5 things to know about US-Chinese trade negotiations

Adjust Comment Print

"We have firm confidence in the strong long-term fundamentals of the Chinese economy".

The talks, the first of their kind since the two countries' leaders brokered a temporary truce to the trade war at the G20 summit in December, were initially scheduled to take place over two days, with discussions continuing late into the night on Tuesday. They are hoping, at the very least, that the trade war initiated by President Trump does not escalate, that both sides step back from the brink.

The Wall Street Journal reported Tuesday the two sides were narrowing their differences, with Chinese officials offering greater purchases of USA goods and services and Cabinet-level follow-up meetings expected later this month.

The American delegation is led by a deputy USA trade representative, Jeffrey D. Gerrish, and includes agriculture, energy, commerce, treasury and State Department officials. China responded by imposing penalties on $110 billion of American goods, slowing customs clearance for USA companies and suspending issuing licenses in finance and other businesses.

US stocks and European equities jumped as investors awaited developments on trade talks between the world's largest economies.

More news: Burton Albion respond after upcoming opponents Man City thrash Rotherham 7-0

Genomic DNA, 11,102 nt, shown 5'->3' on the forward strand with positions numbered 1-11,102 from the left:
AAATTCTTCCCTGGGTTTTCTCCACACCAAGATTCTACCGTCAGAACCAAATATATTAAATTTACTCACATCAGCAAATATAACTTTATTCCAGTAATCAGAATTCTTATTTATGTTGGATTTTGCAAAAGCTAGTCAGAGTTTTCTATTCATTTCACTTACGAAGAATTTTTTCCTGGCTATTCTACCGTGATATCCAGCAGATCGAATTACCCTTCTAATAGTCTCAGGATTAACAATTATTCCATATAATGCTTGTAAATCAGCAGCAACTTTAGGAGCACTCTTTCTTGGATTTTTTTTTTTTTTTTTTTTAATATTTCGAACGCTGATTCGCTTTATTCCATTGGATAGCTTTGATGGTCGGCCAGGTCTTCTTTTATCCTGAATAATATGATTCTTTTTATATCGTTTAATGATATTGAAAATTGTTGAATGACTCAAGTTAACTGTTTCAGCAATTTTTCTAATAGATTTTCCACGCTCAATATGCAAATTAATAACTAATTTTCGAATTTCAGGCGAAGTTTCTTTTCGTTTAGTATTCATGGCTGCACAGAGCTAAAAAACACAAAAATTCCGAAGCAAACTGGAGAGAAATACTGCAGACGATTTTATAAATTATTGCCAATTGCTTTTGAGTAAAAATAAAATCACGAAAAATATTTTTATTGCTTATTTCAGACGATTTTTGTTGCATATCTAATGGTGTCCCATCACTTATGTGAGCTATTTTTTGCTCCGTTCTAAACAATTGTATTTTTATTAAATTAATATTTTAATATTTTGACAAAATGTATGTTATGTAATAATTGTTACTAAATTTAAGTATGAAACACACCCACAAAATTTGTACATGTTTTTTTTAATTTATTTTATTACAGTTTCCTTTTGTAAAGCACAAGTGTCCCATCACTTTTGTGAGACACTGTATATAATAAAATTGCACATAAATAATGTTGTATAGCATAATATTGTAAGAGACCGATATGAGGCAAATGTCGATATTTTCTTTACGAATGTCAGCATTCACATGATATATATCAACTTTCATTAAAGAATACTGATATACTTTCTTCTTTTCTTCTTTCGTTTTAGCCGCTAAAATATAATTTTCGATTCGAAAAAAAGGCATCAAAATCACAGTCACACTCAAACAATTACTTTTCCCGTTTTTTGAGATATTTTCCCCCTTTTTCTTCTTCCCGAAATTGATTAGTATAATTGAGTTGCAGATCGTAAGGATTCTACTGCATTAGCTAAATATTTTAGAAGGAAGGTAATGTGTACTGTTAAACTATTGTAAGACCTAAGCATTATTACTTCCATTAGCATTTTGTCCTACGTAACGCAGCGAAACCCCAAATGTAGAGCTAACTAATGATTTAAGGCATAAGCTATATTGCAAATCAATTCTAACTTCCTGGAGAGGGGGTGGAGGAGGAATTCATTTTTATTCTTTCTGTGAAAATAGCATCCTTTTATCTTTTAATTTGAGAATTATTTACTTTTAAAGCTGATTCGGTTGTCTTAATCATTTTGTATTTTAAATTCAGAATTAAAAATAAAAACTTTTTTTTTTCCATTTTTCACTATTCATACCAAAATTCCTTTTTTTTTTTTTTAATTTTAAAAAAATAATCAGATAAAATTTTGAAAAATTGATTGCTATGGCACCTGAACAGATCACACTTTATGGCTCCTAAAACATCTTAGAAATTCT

U.S. Undersecretary for Trade and Foreign Agricultural Affairs Ted McKinney, center, who is part of U.S. trade delegation leaves from a hotel for a second day of meetings with Chinese officials in Beijing, China, Tuesday, Jan. 8, 2019.

Chinese foreign ministry spokesman Lu Kang said Kim's visit and the trade talks were "two separate matters".

Even so, Lu said, "China's development has ample tenacity and huge potential".

As the talks began Monday at the Chinese Commerce Ministry, Beijing complained about a USA warship in what it said were Chinese waters, but it was unclear whether that would disrupt the proceedings.

One Chinese official reportedly described the negotiations as "constructive". The move prompted China to increase tariffs on United States dollars 110 billion of U.S. goods.

More news: Woman dies after becoming stuck inside clothing bin, police say

Hundreds of billions in levies. Economists expect American orders from China to slump this year, at a time when global consumer demand is weakening.

Ross said immediate trade issues would be the easiest to tackle, while enforcement issues and structural reforms, such as intellectual property rights and market access, would be more challenging.

"It is imperative for the two sides to create enabling environment for the talks at this time", he said.

US and Chinese negotiators meeting this week in Beijing have agreed to extend trade talks until Wednesday, according to a spokesperson for the office of the US Trade Representative. Economists say that is too little time to resolve a laundry list of irritants in trade relations.

The talks are occurring as Chinese growth - 6.5 percent in the July-to-September period - fell to its lowest point in a decade.

More news: India's Move to Legitimise Migrants From Neighbouring Countries Sparks Protests

China and the United States have in the past repeatedly traded barbs over what Washington says is Beijing's militarization of the South China Sea by building military installations on artificial islands and reefs. They complain China's companies are treated unfairly in national security reviews of proposed corporate acquisitions, though nearly all deals are approved unchanged.